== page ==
SYDNEY (Reuters) - An extra 3 million barrels per day (bpd) of production capacity worldwide is needed to avoid another year of blistering oil prices, International Energy Agency (IEA) executive director Claude Mandil warned on Sunday.
"We expect oil demand will be around 2 million barrels per day more in 2005 versus the average in 2004, so we need something like 3 million barrels per day of additional capacity globally to avoid another year of high prices," Mandil told Reuters on the eve of the 19th World Energy Congress in Sydney.
He said improved political stability in the Middle East would also be needed to temper prices.
U.S. oil, propelled by surging world demand for petroleum and violence in Iraq, traded at $44 a barrel on Friday, within $5.50 of record highs reached in August.
Asked whether he expected the Organization of Petroleum Exporting Countries (OPEC) to raise official production quotas at its next meeting on September 15, Mandil said: "I don't think OPEC can do a lot immediately because they produce more than what is needed. The best thing for the OPEC meeting would be a pledge for immediate investment in additional capacity."
Mandil said he believed higher output from Saudi Arabia -- the world's top exporter -- should be enough to bring U.S. oil prices below $40 but declined to elaborate.
"So far we haven't yet seen the impact of high prices on economic growth but if they stay at this level we will certainly see it."
The IEA, the West's energy watchdog, has calculated that a $10 increase in oil prices would cause global GDP growth to contract 0.4 percent.
Saudi Arabia is the only OPEC producer with any significant spare capacity. OPEC producers are already pumping near 25-year highs.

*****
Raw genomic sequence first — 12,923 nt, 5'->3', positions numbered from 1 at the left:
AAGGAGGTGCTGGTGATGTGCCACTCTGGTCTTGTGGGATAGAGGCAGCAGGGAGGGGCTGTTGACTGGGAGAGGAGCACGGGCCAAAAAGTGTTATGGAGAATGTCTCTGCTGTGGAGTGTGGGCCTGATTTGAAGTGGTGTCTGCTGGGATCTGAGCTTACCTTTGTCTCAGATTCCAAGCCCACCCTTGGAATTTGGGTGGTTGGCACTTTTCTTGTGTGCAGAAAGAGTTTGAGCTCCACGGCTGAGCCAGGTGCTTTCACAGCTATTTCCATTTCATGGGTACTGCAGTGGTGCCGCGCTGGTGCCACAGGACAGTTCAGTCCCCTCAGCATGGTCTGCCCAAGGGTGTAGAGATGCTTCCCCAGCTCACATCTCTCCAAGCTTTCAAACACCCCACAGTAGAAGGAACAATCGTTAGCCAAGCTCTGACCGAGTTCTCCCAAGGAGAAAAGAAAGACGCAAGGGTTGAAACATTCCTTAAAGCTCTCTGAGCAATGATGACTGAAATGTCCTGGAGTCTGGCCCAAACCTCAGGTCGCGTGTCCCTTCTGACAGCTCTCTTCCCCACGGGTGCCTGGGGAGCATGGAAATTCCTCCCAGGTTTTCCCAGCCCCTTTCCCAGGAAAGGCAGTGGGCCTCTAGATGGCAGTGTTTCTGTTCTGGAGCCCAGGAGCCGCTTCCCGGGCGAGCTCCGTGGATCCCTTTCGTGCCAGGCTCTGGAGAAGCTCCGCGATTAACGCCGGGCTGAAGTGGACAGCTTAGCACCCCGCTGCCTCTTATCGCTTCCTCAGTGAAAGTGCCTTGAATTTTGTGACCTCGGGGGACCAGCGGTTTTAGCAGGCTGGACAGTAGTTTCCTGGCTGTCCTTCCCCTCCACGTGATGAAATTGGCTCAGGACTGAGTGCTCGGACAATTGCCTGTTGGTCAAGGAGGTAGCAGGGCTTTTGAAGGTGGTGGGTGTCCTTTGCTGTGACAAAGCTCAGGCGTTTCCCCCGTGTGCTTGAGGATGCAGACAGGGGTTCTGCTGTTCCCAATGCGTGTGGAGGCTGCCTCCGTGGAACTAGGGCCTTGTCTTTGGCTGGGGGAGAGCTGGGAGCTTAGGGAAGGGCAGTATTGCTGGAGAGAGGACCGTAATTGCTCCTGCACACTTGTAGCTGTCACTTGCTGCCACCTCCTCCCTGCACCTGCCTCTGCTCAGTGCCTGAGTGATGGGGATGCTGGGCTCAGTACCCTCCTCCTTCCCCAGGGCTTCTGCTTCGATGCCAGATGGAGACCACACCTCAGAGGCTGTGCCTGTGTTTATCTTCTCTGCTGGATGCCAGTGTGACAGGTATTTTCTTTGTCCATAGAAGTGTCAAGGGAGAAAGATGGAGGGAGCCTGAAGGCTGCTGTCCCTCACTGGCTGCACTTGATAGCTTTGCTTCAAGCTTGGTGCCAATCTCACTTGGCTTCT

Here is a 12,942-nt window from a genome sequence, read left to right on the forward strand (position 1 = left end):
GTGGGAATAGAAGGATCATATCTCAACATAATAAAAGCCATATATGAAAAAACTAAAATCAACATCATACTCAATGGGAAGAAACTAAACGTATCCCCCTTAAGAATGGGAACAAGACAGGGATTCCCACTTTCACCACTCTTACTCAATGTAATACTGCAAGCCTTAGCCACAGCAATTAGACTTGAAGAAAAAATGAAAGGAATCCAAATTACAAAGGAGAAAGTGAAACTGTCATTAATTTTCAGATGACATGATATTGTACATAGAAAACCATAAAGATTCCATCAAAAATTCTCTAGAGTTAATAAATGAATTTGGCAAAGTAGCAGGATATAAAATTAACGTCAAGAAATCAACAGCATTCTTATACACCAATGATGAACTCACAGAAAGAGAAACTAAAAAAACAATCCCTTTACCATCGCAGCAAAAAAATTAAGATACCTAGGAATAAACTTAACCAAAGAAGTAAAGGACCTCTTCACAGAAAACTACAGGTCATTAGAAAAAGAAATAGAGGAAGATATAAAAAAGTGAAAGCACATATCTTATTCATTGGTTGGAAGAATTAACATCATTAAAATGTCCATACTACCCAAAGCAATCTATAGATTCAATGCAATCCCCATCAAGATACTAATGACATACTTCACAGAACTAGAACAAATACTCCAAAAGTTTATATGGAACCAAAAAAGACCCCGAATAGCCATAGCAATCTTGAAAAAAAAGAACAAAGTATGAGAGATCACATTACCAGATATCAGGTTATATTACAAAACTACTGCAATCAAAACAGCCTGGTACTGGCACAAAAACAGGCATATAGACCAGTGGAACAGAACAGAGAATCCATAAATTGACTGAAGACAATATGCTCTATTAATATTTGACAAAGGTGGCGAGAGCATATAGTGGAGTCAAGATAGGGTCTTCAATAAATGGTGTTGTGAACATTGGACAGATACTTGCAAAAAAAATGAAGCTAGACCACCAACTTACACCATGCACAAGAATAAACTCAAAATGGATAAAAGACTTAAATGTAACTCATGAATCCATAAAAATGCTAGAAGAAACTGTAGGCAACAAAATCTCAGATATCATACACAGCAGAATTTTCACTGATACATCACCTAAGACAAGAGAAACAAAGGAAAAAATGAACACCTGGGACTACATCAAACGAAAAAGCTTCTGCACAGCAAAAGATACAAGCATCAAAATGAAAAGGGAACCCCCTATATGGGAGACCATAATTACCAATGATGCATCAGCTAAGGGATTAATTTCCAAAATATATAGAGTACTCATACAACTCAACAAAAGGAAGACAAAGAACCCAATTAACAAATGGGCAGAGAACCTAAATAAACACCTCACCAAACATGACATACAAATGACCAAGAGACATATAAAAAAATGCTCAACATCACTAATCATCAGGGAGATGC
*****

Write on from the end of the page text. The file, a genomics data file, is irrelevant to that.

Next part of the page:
A Reuters survey this month showed total August output from OPEC rose 100,000 bpd to 29.6 million bpd. Saudi Arabia raised supply to 9.5 million bpd, up 250,000 bpd.
Cartel production is near its highest since December 1979, just below the 29.76 million it pumped in November 2000.
But Mandil said surging oil prices were not changing the attitudes of oil companies on investment in new capacity, who he said continued to take a conservative $20 view of prices.
"Why $20? They say other sectors of the economy do the same, but it's a very bad signal because they are effectively saying to shareholders we have a better use for your money than putting it back into the business."
He said it was difficult to judge whether an expected slowdown in oil demand growth from China was starting to occur but said the world's second biggest oil consumer could do more to improve energy efficiency.
China, the world's seventh largest economy, has shaken up the oil market this year, intensifying competition for supply with established consuming giants such as the United States.
"What we know is that the Chinese government is aware it has to slow down the economy and slowing the economy means slowing down oil consumption."